Sylvester and Greenidge (2009:284) provide a useful overview of the different ‘literacies’ involved above. These include technological literacy (skills used to operate cameras and computers adequately), visual literacy ( ability to interpreting and encode images in a ‘product’), media literacy (ability to access, evaluate and create messages in written and oral language, digital still, digital moving images, digital audio … to create a multimedia product) and information literacy (the ability to find, analyse, evaluate and synthesize information). What emerges from this is that digital storytelling involves the use of a wide range of literacies, both new and old, which are combined to develop new and exciting multimedia narratives. Sylvester and Greenidge’s overview shows clearly that it uses traditional writing (pencil and paper, word processor) to compose a story, which is then recorded in digital format to form the narration. Scenes are then designed using image frames and story-boarded to match the narration. These are then translated into a graphical narrative using photographs, appropriate clip art and video footage, which are then under-laid by the narration in the final product. It is clear that this is a complex process, involving a good deal of discussion and decision making by the production group. Clearly, both academic and social skills come into play here. Sadik (2008), working with teachers in Egypt to enable them to use technology effectively in classrooms, found that the best approach required learning to be designed from a (social) constructivist approach that encourages students to learn in a social context, as suggested by the Sylvester and Greenidge’s model described above.
An important aspect of creating digital stories is that they motivate students, keeping them engaged and on task (Burn & Reed,  in Sylvester and Greenage, ). Additionally, they provide an alternate conduit of expression for those students who struggle with writing traditional texts (Reid, Parker & Burn,  in Sylvester and Greenage, ), enabling them to discover voice, confidence and structure. The main thrust of Sylvester and Greenidge’s paper is that the creation of digital narratives can go a long way towards helping ‘struggling writers’ by providing them with the opportunity to use other literacies which can “boost their motivation and scaffold their understanding of traditional literacies” (p 286). This is echoed by Bull and Kajder (2004) who claim that “Technology has the capacity to amplify the writer’s voice in a well written story. In particular, digital storytelling can be used to engage struggling readers and writers who have not yet experienced the power of personal expression.” Riesland ( in Robin, [2009:222]) states that powerful but affordable hardware and software is exactly what is needed in today’s classrooms, providing students with the skills to “thrive in increasingly media-varied environments.”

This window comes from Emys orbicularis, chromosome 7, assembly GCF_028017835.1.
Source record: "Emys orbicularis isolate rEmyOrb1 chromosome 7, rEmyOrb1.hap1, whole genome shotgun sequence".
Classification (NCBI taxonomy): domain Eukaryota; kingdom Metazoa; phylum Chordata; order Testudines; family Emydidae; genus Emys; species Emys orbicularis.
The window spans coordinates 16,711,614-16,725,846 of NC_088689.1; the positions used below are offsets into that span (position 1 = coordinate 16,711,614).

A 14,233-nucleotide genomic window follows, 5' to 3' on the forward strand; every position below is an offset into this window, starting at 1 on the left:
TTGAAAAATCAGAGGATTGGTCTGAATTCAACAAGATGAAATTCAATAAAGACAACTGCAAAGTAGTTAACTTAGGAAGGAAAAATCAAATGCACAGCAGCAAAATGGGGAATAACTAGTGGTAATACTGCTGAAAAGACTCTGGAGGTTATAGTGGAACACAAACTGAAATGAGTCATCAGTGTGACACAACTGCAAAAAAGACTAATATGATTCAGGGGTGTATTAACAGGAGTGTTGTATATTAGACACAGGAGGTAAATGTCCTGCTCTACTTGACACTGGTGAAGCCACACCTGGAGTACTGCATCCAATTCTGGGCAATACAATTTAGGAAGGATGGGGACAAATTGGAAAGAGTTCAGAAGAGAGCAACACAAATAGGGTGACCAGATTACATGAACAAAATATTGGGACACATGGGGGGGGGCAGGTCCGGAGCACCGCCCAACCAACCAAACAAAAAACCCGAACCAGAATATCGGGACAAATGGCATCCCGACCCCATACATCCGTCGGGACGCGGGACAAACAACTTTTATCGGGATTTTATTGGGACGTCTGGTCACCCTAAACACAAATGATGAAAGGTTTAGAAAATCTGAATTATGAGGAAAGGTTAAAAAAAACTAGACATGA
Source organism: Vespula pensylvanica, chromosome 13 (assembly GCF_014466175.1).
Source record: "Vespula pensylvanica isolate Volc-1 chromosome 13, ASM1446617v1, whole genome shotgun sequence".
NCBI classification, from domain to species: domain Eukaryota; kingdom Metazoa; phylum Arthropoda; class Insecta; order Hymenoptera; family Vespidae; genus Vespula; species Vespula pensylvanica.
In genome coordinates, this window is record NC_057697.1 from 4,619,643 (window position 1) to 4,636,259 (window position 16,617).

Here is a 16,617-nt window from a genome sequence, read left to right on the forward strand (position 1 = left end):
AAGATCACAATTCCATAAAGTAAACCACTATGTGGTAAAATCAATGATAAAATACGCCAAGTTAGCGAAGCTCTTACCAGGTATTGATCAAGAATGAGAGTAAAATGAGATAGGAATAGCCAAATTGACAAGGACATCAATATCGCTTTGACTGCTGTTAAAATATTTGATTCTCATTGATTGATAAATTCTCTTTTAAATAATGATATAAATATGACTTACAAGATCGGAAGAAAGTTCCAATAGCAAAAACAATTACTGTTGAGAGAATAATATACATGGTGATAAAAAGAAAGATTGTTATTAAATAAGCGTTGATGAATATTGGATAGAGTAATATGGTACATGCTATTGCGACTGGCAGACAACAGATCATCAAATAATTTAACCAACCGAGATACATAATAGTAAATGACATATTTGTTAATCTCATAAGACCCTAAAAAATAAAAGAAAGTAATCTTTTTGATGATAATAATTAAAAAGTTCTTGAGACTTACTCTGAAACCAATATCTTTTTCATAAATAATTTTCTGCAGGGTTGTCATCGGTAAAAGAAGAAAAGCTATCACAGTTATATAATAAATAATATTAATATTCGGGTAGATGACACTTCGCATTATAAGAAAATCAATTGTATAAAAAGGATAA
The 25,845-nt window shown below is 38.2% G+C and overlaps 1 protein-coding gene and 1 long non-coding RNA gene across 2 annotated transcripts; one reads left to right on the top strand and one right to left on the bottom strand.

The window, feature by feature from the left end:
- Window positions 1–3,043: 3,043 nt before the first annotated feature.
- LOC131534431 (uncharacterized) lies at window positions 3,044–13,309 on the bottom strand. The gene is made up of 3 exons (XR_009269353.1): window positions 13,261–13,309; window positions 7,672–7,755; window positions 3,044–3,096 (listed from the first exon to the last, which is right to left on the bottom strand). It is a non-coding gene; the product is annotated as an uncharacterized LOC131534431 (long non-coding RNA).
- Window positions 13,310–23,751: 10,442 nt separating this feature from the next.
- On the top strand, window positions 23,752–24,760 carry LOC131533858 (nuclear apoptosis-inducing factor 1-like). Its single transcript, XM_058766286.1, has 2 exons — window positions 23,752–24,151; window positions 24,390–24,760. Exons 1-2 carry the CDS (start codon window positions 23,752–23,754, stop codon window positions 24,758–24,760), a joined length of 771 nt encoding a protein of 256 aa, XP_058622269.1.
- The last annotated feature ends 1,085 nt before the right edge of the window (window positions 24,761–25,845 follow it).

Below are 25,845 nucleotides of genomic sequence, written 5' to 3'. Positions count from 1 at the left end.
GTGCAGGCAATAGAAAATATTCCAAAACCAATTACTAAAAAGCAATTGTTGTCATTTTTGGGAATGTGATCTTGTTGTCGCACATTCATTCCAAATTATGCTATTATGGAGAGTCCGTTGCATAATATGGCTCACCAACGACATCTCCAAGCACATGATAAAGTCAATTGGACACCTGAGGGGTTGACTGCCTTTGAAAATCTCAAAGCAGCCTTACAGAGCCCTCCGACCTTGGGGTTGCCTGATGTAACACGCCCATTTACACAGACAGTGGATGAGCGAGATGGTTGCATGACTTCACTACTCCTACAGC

While it may be the case that struggling writers are supported by using technology to create stories of different sorts, it is also true that young people are generally avid users of digital technologies outside of school. Evans (2004:8) reports young people as “initiating, appropriating and establishing changes to literacy practices in a fast and furious manner”. and Robin (2009) points out that they regularly use a variety of internet resources, not simply as consumers of information, but as contributors, creating wikis, blogs, podcasts and movies which they share on sites like YouTube. This is echoed by Willett (2009) in her description of the twelve year-old’s video production, Get Out, which heads this post.